Two state functions were at play in the Jan. 25 Mamasapano incident: the pursuit of terrorists and the pursuit of peace. The first is a strictly police function, governed by its own operational code. The other is political, involving the pursuit of a delicate government policy.
These two functions collided with one another at Mamasapano, resulting in a double fiasco for the government.
The lightning raid led by the Philippine National Police-Special Action Force triggered a clash with the Moro Islamic Liberation Front rebels and other armed groups in the area, leading to the loss of many lives, including those of 44 police officers, 18 MILF combatants, and a couple of civilians. The gun battle, which ran for about 11 hours, could have escalated into a full-blown war had the soldiers of the Armed Forces of the Philippines, who were stationed nearby, joined the fray. The restraint they showed is now being portrayed as a refusal to respond to their uniformed comrades’ urgent plea for help.
At once, we get an idea of what might have happened here. Since President Aquino knew of the operation to get targets Marwan and Usman, we may assume that he was fully aware not only of the risks to the SAF commandos, but also of the possible complications it could pose to the peace process. In approving the operation, he must have laid down the general parameters under which it was to be carried out.
Understandably, after authorizing the operation, the President would have left the tactical details to the SAF commander and his men. He has since expressed his great disappointment over the outcome. “I’ll carry this tragedy to the end of my days,” he told the nation the other night. The President alluded to three instances in which “situational changes” on the ground could have prompted altering the original plan, or aborting it altogether. “How and why did it happen that there was no coordination? Why did the mission continue, when it had deviated so far from the original plan, and our troops were already in grave danger?”
It is interesting to hear this from the President. It suggests that he knew that fatal blunders had been committed, and—if he was being informed about what was happening on the ground, as he seemed to be—he had no desire to compound them. His foremost concern was to safely extricate the SAF commandos who were trapped. And so, rather than deploy more troops into the area to engage the rebels, he might have ordered the reinforcements to stand down—in order to save the peace process. This meant activating the ceasefire mechanism and asking the MILF to restrain its men. Unfortunately, it took many hours before the MILF rebels would stop firing. During those crucial moments, the horrible impression that was conveyed was that the government had abandoned its men.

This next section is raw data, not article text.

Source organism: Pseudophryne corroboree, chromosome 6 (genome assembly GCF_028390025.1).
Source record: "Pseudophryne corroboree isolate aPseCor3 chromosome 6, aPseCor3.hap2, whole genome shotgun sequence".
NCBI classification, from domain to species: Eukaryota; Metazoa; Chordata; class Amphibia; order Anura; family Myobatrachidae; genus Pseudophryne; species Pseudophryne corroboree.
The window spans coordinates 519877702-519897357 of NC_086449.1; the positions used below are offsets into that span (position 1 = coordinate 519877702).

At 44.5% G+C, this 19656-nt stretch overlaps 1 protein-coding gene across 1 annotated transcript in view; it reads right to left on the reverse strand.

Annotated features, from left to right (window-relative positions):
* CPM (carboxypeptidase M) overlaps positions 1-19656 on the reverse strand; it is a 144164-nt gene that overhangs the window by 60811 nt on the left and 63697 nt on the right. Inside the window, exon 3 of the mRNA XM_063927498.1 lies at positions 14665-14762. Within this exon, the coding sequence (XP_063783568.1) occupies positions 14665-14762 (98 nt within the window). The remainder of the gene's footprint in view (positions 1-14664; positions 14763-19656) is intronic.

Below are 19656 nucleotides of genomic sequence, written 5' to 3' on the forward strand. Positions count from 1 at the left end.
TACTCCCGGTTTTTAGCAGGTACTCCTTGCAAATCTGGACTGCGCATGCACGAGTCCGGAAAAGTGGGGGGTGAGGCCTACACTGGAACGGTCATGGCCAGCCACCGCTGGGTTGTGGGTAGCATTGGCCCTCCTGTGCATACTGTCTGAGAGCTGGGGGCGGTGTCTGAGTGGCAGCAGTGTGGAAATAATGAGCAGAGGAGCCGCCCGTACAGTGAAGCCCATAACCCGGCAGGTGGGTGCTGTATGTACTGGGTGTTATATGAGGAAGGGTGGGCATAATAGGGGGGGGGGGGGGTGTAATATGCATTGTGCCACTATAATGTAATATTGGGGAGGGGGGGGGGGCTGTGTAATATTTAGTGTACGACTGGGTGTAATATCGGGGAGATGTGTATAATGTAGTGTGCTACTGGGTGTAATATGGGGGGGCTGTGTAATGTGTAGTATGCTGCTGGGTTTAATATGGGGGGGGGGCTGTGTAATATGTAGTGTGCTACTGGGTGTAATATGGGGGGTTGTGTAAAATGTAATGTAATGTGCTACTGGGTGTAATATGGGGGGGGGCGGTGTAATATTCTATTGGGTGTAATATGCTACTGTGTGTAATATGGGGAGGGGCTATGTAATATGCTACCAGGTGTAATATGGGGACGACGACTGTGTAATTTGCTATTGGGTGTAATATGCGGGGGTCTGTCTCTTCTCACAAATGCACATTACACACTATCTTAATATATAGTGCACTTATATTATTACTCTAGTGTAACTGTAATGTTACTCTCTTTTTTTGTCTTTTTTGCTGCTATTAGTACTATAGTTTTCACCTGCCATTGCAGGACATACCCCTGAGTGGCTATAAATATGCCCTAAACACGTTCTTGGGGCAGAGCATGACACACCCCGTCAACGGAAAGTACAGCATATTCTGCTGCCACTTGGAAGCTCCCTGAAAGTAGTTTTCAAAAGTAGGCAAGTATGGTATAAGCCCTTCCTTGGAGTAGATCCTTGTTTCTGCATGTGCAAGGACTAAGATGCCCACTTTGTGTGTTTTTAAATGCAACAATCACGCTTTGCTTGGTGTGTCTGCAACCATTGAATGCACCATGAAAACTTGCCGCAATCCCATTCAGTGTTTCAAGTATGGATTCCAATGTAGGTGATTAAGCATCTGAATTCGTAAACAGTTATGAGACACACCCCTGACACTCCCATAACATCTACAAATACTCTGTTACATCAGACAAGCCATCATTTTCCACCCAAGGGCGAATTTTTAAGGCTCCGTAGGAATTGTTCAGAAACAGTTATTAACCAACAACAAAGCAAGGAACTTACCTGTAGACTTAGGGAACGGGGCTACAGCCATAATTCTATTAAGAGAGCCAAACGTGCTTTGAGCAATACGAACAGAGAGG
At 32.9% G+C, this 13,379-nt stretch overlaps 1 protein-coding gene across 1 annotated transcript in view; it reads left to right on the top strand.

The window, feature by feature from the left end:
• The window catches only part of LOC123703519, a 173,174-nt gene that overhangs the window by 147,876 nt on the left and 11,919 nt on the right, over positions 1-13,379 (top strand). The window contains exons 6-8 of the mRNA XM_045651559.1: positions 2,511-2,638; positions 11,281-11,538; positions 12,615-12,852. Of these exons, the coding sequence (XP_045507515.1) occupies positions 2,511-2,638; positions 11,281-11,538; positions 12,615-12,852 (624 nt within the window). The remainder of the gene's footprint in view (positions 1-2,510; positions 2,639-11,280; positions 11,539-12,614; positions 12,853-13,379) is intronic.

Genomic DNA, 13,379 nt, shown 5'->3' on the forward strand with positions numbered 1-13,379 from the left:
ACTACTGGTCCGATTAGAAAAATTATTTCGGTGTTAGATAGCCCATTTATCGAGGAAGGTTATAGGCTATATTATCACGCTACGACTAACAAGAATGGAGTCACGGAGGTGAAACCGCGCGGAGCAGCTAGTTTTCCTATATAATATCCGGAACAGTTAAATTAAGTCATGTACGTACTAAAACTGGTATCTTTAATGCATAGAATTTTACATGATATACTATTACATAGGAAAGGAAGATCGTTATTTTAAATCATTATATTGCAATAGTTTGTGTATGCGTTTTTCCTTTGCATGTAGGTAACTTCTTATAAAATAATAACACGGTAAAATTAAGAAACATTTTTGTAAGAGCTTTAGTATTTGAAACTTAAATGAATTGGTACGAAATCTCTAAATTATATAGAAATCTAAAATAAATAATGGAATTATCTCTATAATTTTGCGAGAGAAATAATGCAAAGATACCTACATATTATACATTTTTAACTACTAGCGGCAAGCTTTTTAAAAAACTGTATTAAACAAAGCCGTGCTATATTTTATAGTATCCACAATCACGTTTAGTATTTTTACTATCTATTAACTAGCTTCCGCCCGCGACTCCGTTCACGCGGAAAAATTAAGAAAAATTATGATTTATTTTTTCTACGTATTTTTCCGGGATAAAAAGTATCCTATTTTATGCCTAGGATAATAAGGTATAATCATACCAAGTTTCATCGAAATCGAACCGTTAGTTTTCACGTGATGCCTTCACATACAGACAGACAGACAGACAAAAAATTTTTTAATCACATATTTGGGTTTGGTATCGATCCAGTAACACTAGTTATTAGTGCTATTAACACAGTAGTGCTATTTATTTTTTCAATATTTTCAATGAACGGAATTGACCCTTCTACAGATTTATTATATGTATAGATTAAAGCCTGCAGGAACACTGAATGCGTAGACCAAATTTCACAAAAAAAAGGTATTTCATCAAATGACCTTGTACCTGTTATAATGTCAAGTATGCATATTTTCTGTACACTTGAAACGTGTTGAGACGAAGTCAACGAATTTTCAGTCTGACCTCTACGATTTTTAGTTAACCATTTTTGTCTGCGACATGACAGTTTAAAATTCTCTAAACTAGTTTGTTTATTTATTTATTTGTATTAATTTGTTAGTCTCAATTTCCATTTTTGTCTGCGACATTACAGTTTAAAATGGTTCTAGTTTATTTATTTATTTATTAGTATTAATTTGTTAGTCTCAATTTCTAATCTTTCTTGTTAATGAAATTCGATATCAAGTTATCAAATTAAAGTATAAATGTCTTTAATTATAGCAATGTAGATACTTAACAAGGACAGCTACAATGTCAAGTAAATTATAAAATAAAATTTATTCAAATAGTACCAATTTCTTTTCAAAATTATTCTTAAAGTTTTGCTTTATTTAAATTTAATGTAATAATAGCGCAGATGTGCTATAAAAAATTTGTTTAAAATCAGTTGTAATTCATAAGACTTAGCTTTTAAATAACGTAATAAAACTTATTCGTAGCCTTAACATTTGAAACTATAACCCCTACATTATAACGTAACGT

In societies like ours where civilian authority is supreme, political leaders make the key decisions that shape the use of the armed forces, leaving the actual execution of the military and police function to the commanders. Sometimes, police and military operations have to be carried out under delicate political circumstances. This imposes extraordinary constraints on those assigned to conduct them. The operation to get Marwan and Usman is one example.
It bears close similarities to the CIA-led “Operation Neptune Spear” that targeted Osama bin Laden. In a lightning raid conducted on May 2, 2011, inside a mountain resort in Pakistan, US Navy SEALs entered the compound where Bin Laden was staying and killed him, carting off his corpse with them. US President Barack Obama and members of his Cabinet monitored the operation by remote video in real time. They were aware that US forces had entered the territory of Pakistan, a sovereign nation, without permission. They had not coordinated with the Pakistani military, suspecting that some of its leaders were coddling Bin Laden. In authorizing the raid, Obama took a calculated risk. Had things gone wrong, the United States would have found itself in an embarrassing diplomatic situation, and the Navy SEALs would have been left on their own. Instead, it was Pakistan that found itself on the defensive.
If Marwan and Usman had been captured or killed without further loss of lives, the same celebratory mood would have greeted the returning SAF commandos. The MILF would not have been able to complain about unannounced police intrusion into its communities. The then suspended PNP chief, Alan Purisima, would have been hailed a genius and a patriot, and quietly restored to his post. P-Noy would have been praised for his wisdom and audacity. And, with this added boost, he would have been able to smoothly steer the Bangsamoro Basic Law to its passage.
But, things went the other way. The Mamasapano operation was hemmed in by so many political constraints that it would have been impossible to carry it out at all without overstepping these conditions. Not the least of these was the fact that the government was locked in an agreement to maintain the peace with the MILF rebels. And so, when they got stuck in a rebel stronghold after carrying out their mission, the SAF assault and blocking teams were basically on their own. The decision to use the military to reinforce them would have required the approval of the country’s political leaders, and this would have meant enlarging the scope of the operation.
Those who think they can draw a clear line between the state’s law enforcement duties from its peacemaking initiatives in Mindanao ignore the complex intertwining of these two functions. The tragic outcome of the Jan. 25 SAF operation shows how costly this could be.
Randy S. David is a journalist, television host and a sociologist. He is a professor emeritus of sociology at the University of the Philippines, Diliman.